4)      Just as calculators will not be used in teaching mathematics, so the attitude that “students don’t need to know facts . . . they shouldn’t rely on rote memory . . . they can always look it up” will be anathema at the classical school.  The minds of our students will be storehouses well-stocked with knowledge, and that knowledge will be ordered and re-supplied daily.

D.   Latin and other Foreign Languages

1)      The classical school will begin formal Latin in the elementary school at a grade to be determined.  The teaching of Latin will extend beyond the teaching of Latin and Greek roots and require instruction in Latin grammar and Latin-English, English-Latin translation by a trained Latinist.

2)      The teaching of Latin is an integral part of the classical school’s rigorous literacy curriculum.  Latin provides insight into the meaning of over half of English words.  Its complex grammar enables students to gain a critical knowledge of English sentence structure.  Latin offers a bridge to learning other languages.  And knowledge of Latin allows one to achieve the heights of English literacy since so many Latin phrases still find currency in modern speech: e.g. (exempli gratia), ex post facto, ex officio, id est (i.e.), ex nihilo, ibid. (ibidem), gravitas, E pluribus unum, A.D. (Anno Domini), homo sapiens, et cetera.  So hold the post mortem!  Latin is far from a dead language.

3)      Based upon strategic considerations—the chief one being the ability of the students and the extent to which they need English remediation in the early grades—the classical school may teach a modern foreign language in the grammar school as an elective or as a required course.  If the school offers a foreign language, the language will be taught predominantly by the immersion method.  That is, much of the course will be conducted in the language as taught by a native or near-native speaker.  The general practice of hiring supposed foreign language teachers who do not have themselves genuine fluency and turning the course into mostly “culture days” where little in the way of the language is spoken will be avoided at all costs.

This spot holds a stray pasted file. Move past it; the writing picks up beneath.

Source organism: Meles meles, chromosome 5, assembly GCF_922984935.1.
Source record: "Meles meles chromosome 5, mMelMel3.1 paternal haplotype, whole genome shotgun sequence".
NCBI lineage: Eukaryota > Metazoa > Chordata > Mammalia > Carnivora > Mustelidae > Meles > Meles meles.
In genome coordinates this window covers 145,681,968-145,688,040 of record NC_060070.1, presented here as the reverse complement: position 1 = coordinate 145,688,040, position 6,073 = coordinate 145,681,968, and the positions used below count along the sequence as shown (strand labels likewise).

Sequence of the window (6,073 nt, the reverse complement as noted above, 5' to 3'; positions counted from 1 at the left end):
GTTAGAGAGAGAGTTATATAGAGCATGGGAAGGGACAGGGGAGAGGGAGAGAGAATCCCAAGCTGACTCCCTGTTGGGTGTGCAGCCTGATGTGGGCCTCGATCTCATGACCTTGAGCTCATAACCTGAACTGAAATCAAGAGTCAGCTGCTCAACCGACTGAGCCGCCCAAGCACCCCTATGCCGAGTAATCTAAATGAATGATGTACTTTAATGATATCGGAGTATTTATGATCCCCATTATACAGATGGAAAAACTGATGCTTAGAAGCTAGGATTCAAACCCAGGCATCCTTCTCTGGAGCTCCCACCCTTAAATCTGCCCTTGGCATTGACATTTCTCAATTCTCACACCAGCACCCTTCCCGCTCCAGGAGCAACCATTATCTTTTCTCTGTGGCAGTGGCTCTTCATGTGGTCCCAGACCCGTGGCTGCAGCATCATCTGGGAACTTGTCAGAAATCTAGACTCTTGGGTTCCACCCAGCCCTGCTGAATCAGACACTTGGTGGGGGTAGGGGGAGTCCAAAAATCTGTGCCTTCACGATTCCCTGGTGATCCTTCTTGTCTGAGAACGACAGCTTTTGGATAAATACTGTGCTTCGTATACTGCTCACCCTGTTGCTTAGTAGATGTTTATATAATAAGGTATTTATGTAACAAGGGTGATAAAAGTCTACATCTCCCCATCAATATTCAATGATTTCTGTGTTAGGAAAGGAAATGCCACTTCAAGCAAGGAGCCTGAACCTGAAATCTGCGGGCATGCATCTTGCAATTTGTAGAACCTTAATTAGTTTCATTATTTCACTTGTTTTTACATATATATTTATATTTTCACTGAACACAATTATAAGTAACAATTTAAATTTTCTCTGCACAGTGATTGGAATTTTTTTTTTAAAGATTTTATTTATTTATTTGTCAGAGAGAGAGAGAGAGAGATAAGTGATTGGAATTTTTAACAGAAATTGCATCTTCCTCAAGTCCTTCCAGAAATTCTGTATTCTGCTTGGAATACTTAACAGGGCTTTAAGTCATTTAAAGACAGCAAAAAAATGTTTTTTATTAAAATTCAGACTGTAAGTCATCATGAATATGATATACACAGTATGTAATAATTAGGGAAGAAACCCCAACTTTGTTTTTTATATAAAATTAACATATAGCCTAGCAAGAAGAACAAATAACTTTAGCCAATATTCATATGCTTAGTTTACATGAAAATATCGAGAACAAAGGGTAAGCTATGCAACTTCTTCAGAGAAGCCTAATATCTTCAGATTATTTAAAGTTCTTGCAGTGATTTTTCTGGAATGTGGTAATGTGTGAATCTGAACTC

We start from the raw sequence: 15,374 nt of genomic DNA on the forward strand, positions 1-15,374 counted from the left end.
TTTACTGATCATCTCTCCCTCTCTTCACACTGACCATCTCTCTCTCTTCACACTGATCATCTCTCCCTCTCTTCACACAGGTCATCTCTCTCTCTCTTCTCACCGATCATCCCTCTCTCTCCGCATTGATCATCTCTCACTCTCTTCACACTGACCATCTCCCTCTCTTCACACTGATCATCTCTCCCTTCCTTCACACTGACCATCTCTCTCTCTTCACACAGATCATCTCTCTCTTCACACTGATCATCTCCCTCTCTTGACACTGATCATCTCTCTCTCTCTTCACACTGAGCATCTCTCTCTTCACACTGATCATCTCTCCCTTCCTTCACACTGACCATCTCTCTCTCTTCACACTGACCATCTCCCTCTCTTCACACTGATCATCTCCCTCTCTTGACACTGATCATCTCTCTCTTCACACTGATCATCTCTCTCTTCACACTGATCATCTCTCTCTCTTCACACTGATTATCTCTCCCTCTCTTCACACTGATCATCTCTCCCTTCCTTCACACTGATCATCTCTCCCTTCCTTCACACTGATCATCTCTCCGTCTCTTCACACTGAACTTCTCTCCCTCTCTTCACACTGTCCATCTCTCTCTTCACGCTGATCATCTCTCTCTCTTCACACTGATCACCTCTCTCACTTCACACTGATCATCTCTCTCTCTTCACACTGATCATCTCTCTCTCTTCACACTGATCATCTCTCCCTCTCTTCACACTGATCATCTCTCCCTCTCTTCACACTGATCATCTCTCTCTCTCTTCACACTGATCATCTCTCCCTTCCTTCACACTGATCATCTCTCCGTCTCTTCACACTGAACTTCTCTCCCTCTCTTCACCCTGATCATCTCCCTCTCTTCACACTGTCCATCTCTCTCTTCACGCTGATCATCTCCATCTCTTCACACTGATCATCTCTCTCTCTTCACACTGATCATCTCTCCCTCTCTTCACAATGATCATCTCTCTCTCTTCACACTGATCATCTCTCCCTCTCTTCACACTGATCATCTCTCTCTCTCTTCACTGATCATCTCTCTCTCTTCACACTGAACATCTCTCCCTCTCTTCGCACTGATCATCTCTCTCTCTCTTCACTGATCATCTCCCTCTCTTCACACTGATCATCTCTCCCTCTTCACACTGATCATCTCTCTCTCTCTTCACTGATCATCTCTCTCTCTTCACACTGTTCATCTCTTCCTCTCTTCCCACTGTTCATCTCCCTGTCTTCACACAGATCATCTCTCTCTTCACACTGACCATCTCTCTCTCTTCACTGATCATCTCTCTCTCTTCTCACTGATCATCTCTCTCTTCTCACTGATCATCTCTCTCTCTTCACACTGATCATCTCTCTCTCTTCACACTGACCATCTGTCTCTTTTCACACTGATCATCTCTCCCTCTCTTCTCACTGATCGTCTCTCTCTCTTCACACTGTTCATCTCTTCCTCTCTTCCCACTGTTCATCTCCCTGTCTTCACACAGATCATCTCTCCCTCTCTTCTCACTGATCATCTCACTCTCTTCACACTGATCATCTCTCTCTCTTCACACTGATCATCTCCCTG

E.   Moral Literacy

1)      The classical school will inculcate good character in its students by maintaining order and decorum in the classrooms, holding students accountable for their assignments and personal conduct, and explicitly teaching them the fundamentals of good character.  The components of the discipline plan will be made clear elsewhere.  At this juncture we address character as seen in the curriculum.

2)      A set of core virtues will be adopted school-wide whose purpose is to build students’ moral vocabulary and thereby point them to the character traits necessary to live a good and happy life.  The virtues will be explained to students in detail, and the discipline and decorum of the school will be based upon these virtues being practiced.  Virtues are not “values.”  Virtues are excellences in character, rooted in nature, whose cultivation is necessary to live well and happily in civil society.